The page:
A Sinhala military cultivated in this way is what that is going to stay in the country of Eezham Tamils, and the results could be imagined, he further commented.

While China now builds permanent cantonments to the occupying Sinhala military, and India ‘trains’ the genocidal military in its bases, Mr. Akashi has come primarily to patch up relations between the West and Colombo, media reports from Colombo said.

The genocidal war is perhaps perpetuated by a system and not by individuals. But the world needs an international people’s tribunal to identify the ultimate elements of such a system to remedy it.

At least some individuals or institutions articulating for the system on the question of Eezham Tamils, such as the UN Secretary General Ban Ki Moon, Robert Blake, Erik Solheim, Yasushi Akashi, Shiv Shankar Menon, his predecessor MK Narayanan and institutions such as the International Crisis Group (ICG), either coming forward or being made to answer to the world would immensely help the progress of human civilization, commented an academic in Jaffna.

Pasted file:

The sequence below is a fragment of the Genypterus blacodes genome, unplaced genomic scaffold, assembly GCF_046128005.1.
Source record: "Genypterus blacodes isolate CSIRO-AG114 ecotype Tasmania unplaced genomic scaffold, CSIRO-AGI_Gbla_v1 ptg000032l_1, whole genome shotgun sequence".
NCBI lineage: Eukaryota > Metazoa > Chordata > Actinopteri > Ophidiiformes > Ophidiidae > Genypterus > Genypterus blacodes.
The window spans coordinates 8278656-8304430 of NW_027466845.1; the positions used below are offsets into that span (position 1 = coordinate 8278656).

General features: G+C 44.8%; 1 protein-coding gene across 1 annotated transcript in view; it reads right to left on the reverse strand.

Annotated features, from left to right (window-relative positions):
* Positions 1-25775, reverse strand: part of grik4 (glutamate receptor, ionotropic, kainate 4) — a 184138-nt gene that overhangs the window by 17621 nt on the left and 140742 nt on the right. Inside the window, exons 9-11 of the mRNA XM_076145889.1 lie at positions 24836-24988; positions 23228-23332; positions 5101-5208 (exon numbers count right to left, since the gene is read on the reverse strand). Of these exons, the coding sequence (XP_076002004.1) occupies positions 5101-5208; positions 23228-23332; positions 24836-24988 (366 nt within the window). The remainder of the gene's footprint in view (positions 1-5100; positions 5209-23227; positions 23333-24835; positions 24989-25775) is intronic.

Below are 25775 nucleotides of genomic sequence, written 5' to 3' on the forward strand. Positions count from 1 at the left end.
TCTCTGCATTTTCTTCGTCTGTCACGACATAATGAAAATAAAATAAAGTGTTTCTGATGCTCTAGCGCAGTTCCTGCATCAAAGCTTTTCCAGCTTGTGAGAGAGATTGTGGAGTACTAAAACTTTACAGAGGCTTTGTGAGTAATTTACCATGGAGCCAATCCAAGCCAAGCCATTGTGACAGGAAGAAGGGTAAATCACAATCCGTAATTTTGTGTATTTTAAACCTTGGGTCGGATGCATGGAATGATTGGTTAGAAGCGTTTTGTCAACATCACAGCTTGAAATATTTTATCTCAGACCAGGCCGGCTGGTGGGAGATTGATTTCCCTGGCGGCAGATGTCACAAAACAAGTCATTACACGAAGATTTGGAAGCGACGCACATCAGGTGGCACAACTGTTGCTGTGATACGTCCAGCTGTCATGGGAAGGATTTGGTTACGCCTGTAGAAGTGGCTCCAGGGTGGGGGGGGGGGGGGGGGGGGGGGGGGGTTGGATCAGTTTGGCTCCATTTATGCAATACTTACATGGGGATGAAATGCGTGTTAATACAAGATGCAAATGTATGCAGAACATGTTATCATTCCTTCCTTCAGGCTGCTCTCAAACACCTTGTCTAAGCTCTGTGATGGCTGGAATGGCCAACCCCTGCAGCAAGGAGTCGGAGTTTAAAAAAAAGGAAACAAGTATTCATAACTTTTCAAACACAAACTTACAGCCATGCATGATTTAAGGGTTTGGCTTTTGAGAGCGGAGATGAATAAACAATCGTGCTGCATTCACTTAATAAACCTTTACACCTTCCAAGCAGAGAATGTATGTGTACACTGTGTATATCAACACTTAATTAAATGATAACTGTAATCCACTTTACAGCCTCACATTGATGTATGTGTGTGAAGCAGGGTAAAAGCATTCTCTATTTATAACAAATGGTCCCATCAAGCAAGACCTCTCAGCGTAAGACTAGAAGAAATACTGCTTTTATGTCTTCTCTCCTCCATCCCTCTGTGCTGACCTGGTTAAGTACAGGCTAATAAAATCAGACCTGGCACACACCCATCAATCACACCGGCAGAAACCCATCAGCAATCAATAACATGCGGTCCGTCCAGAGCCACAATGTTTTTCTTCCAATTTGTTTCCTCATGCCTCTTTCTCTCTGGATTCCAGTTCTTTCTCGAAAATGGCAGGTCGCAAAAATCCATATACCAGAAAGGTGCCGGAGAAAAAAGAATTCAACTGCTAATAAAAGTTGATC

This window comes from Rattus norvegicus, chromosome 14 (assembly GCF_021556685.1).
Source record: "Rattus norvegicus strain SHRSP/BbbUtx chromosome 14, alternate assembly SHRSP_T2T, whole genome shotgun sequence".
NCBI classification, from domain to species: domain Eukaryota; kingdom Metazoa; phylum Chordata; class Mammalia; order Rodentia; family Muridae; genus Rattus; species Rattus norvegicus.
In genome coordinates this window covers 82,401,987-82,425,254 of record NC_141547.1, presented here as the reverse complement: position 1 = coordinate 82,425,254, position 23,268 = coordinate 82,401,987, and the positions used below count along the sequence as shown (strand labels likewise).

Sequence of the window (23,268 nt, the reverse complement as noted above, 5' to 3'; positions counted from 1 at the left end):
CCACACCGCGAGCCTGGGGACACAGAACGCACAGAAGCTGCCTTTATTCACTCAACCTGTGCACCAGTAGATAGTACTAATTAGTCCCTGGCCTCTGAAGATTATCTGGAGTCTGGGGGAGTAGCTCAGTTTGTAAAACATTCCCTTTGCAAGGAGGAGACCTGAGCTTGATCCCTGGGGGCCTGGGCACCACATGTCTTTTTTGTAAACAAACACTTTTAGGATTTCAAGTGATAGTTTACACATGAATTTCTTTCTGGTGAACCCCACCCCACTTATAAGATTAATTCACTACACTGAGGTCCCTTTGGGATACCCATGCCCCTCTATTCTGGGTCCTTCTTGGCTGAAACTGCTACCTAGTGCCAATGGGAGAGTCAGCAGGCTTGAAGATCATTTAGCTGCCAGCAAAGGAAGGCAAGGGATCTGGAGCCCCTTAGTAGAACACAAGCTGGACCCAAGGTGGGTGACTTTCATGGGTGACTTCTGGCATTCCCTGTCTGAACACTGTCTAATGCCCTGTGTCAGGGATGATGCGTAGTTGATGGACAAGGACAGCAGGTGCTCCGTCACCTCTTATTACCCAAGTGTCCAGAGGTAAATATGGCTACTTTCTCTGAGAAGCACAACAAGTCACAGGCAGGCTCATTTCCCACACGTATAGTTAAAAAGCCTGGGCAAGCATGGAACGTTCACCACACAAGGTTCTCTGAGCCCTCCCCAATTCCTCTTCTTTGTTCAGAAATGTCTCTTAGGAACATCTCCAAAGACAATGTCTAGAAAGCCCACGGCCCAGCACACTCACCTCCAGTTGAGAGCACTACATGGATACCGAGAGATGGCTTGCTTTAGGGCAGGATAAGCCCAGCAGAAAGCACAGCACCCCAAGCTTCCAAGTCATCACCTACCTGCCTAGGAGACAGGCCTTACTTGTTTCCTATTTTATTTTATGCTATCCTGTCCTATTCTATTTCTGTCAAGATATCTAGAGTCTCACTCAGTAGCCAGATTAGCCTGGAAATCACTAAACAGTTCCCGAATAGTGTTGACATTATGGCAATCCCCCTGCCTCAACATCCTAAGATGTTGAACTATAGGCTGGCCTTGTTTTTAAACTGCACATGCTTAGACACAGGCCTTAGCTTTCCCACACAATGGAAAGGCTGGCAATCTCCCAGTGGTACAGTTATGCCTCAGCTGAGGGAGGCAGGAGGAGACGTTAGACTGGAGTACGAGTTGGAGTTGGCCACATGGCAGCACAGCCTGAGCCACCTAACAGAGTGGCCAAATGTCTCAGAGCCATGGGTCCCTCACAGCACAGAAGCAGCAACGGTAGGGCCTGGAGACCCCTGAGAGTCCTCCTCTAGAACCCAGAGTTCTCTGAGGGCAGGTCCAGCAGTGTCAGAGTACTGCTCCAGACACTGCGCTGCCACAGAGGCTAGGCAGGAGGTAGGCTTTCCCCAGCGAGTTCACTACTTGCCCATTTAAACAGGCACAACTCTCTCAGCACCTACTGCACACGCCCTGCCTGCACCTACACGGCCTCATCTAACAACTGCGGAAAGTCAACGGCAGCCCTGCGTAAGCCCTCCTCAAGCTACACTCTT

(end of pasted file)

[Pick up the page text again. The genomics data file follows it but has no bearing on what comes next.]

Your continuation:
The politicians and political activists who continue to deal with this system, and in the process pressurized to take up a patch-up course have to consider twice before deviating from the grassroot realities, political observers in the island and in the diaspora cautioned.

Meanwhile, those who whitewash the genocidal regime to the world with the hoodwink of Relief, Rehabilitation and Reconciliation, do many times more harm to humanity than the fault they had found with the LTTE, social workers in the island said.

* * *
The following are further direct reports to TamilNet by a few among the affected who decided to talk:

“I don’t like to live here. I may be in peace if I go elsewhere. Otherwise there is no option other than committing suicide with my entire family,” says a tearful ex-LTTE female cadre. She has become a wreck by continued sexual abuse in the name of summons and interrogations by the occupying Sinhala military.